So rural Ireland knows that it has to keep ahead of the game. People adapt – brilliantly in most cases – rebranding what they have to offer in accordance with perceived fashion, and watching with eagle eyes for discernible trends. Foodie Breaks become Wellness Weekends; Walking Trips are resold as Adventure Experiences; and Cultural Tourism has knocked plain old Holidays into a cocked hat.
And nothing wrong with that, you might say. But if ‘cultural tourism’ is to be anything more than a cynical catch-phrase, the living culture of an area is just as important as a carefully-packaged version of its past. As voters, we empower central and local government to choose where to target our tax-spend. But we also need to consider the results of choices made on our behalf. How, for example, do we justify investing in a centre that interprets an area’s heritage for visitors if we fail to invest in the cultural future of those of us who actually live there?
Communities require focal points, and local libraries are a brilliant example of what that means in practice. Library buildings are centres for community information and venues for book clubs and other gatherings, as well as repositories of books and digital material. They’re cross-generational spaces serving groups and individuals from childhood to old age. They offer a portal to other libraries and resources via the internet. And if you’re isolated, housebound or suffering from rural Ireland’s lack of consistent broadband, their mobile library services provide physical links to the mother ships which can change people’s lives.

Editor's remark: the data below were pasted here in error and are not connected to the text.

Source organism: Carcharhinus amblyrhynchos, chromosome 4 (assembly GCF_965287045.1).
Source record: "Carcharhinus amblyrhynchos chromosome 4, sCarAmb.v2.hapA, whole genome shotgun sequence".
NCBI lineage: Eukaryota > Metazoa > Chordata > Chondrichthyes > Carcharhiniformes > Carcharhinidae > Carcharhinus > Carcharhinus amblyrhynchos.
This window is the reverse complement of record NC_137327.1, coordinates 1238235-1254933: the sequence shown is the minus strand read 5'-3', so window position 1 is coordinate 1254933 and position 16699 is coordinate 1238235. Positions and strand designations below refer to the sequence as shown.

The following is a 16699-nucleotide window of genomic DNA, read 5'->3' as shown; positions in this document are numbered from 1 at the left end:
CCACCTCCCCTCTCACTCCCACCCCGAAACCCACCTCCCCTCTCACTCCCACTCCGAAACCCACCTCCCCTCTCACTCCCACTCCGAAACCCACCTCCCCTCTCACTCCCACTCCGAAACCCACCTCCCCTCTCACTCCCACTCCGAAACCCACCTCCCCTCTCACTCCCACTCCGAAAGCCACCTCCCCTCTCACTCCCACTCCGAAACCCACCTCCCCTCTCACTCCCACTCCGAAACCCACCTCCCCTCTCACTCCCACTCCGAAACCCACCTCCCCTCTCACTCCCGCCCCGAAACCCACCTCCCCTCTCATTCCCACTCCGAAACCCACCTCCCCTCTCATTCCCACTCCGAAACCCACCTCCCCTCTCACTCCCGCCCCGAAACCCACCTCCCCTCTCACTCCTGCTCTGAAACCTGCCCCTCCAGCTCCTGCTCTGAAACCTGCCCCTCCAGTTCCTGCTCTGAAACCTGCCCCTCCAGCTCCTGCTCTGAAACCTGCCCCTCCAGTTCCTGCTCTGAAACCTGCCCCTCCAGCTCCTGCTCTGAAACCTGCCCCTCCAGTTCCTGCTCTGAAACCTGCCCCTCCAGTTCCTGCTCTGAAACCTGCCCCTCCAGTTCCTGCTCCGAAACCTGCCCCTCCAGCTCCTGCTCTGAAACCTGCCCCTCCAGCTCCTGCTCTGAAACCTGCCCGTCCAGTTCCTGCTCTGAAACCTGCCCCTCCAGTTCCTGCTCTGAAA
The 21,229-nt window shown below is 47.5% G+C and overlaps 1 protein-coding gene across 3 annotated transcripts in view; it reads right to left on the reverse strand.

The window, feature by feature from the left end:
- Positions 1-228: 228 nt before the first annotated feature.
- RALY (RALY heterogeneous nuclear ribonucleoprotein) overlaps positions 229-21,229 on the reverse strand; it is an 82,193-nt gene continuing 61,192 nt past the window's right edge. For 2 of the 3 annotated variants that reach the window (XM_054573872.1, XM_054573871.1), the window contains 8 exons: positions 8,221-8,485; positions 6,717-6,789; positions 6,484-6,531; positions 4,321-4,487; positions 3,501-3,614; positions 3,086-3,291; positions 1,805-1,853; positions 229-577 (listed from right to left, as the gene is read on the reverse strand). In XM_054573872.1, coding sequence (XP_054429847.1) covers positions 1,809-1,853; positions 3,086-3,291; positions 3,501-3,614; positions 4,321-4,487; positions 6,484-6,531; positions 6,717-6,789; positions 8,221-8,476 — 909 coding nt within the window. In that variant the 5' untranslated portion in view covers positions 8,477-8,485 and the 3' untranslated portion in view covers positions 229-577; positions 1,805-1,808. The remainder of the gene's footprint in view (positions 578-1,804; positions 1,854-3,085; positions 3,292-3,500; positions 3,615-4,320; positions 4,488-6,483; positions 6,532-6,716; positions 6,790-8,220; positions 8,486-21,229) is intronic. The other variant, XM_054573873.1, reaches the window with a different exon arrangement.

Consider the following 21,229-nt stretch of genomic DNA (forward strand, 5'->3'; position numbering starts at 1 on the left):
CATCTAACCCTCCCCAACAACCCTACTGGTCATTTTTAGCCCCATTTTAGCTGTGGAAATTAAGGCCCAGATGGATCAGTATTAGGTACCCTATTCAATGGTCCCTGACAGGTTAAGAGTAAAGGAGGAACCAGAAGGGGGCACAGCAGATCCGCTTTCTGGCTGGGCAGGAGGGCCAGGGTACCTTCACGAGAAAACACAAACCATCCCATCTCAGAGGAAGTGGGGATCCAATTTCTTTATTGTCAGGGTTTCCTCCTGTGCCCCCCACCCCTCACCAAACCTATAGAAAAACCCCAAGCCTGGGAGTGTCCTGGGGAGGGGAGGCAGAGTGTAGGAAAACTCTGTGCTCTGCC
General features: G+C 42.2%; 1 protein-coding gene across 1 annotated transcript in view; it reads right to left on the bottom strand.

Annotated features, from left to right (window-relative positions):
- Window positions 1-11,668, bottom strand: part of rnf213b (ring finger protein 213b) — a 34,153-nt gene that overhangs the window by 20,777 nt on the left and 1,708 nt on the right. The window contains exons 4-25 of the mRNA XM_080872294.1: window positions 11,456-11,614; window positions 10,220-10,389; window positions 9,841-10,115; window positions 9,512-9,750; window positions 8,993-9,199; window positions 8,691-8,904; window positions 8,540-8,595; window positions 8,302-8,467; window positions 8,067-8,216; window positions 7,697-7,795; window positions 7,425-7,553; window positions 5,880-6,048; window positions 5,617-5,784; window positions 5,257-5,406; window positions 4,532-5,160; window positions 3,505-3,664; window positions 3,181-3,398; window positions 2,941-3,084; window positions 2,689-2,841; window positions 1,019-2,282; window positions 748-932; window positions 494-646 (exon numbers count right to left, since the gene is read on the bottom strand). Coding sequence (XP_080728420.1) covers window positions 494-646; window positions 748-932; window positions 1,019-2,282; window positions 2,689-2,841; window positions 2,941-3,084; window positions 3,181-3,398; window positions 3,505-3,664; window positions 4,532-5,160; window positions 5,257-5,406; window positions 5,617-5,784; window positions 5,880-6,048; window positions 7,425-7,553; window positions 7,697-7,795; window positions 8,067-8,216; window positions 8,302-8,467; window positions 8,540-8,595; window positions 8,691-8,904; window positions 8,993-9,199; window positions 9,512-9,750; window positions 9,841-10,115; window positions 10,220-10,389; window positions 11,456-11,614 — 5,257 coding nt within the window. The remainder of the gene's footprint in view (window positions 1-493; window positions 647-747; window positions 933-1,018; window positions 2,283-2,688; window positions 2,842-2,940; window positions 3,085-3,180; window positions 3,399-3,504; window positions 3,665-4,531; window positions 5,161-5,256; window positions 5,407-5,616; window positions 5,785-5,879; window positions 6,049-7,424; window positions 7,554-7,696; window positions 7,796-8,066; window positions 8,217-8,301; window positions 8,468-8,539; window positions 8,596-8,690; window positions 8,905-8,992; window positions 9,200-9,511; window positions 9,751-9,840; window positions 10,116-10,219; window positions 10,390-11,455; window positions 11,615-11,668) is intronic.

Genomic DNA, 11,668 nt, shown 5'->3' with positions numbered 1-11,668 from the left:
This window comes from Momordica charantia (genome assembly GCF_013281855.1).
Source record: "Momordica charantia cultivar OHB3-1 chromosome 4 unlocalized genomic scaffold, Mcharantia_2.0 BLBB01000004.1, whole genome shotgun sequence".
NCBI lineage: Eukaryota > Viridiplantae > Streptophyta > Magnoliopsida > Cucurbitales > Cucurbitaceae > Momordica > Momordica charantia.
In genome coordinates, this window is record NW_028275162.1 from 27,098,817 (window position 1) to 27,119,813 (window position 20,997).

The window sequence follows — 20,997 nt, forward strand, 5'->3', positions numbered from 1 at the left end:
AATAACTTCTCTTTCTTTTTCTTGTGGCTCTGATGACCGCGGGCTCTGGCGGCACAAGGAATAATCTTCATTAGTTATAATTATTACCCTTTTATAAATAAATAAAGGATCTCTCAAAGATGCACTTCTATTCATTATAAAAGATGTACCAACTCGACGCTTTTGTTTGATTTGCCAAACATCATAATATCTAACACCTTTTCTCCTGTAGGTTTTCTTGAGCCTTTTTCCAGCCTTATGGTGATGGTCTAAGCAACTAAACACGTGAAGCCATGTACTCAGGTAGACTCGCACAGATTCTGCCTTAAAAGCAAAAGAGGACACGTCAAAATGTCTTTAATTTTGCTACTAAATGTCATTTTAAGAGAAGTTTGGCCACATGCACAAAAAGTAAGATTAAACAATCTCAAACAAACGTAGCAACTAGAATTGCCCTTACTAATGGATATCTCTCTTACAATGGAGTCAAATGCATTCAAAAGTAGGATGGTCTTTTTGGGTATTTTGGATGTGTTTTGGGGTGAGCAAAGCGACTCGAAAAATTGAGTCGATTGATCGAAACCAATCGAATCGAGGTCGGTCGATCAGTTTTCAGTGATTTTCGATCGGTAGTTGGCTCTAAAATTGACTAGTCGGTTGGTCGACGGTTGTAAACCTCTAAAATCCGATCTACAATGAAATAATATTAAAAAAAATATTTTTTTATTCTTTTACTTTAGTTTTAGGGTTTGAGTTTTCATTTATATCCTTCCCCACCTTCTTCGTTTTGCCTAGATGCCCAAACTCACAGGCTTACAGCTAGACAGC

In fact, as a breed, local and community librarians ceaselessly challenge the constraints of isolation, and not only in the countryside. As an author who lives both in Ireland and the UK, I’m often in a position to admire their dedication and enterprise. London’s Hackney, for example, has a Telephone Book Club for housebound and handicapped readers whose age-range spans more than seven decades. According to Chris Garnsworthy, the librarian, the changing face of Hackney is increasingly affecting the club’s older members; their daycentre has closed, the local pub is boarded up, and the church has turned into six trendy flats. But by creating a new sense of community the book club’s existence has mitigated a damaging sense of dislocation.
The kind of change Chris describes is familiar here in Ireland, and maybe it’s inevitable. Indeed, there’s a case for calling it preferable to the ‘heritage’ approach that, for fear of losing their perceived attractiveness to tourists, refuses to allow rural communities to develop. But if change is important, so is continuity; and, if our tourist destinations are genuinely to thrive, so must the people who live and work and rear families in them.